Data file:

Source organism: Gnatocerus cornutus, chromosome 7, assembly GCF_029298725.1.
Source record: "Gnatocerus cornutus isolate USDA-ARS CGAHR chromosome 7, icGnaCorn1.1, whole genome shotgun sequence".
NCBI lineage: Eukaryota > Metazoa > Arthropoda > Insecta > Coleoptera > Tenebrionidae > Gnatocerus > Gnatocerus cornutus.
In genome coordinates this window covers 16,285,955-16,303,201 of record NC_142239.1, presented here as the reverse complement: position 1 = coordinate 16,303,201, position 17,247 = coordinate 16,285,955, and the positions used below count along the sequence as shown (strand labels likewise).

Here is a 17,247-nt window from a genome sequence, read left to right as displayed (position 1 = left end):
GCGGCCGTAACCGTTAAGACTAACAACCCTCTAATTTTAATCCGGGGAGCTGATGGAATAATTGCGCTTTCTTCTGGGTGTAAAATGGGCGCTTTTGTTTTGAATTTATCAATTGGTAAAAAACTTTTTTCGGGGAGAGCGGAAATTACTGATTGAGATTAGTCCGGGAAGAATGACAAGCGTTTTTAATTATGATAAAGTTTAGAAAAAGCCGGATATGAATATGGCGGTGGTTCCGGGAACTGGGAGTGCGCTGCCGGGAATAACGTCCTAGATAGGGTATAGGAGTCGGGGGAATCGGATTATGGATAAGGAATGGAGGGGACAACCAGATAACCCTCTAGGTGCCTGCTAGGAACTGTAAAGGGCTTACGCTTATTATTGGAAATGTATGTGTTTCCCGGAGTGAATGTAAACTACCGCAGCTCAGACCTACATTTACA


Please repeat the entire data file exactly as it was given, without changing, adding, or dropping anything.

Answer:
Source organism: Gnatocerus cornutus, chromosome 7, assembly GCF_029298725.1.
Source record: "Gnatocerus cornutus isolate USDA-ARS CGAHR chromosome 7, icGnaCorn1.1, whole genome shotgun sequence".
NCBI lineage: Eukaryota > Metazoa > Arthropoda > Insecta > Coleoptera > Tenebrionidae > Gnatocerus > Gnatocerus cornutus.
In genome coordinates this window covers 16,285,955-16,303,201 of record NC_142239.1, presented here as the reverse complement: position 1 = coordinate 16,303,201, position 17,247 = coordinate 16,285,955, and the positions used below count along the sequence as shown (strand labels likewise).

Here is a 17,247-nt window from a genome sequence, read left to right as displayed (position 1 = left end):
GCGGCCGTAACCGTTAAGACTAACAACCCTCTAATTTTAATCCGGGGAGCTGATGGAATAATTGCGCTTTCTTCTGGGTGTAAAATGGGCGCTTTTGTTTTGAATTTATCAATTGGTAAAAAACTTTTTTCGGGGAGAGCGGAAATTACTGATTGAGATTAGTCCGGGAAGAATGACAAGCGTTTTTAATTATGATAAAGTTTAGAAAAAGCCGGATATGAATATGGCGGTGGTTCCGGGAACTGGGAGTGCGCTGCCGGGAATAACGTCCTAGATAGGGTATAGGAGTCGGGGGAATCGGATTATGGATAAGGAATGGAGGGGACAACCAGATAACCCTCTAGGTGCCTGCTAGGAACTGTAAAGGGCTTACGCTTATTATTGGAAATGTATGTGTTTCCCGGAGTGAATGTAAACTACCGCAGCTCAGACCTACATTTACA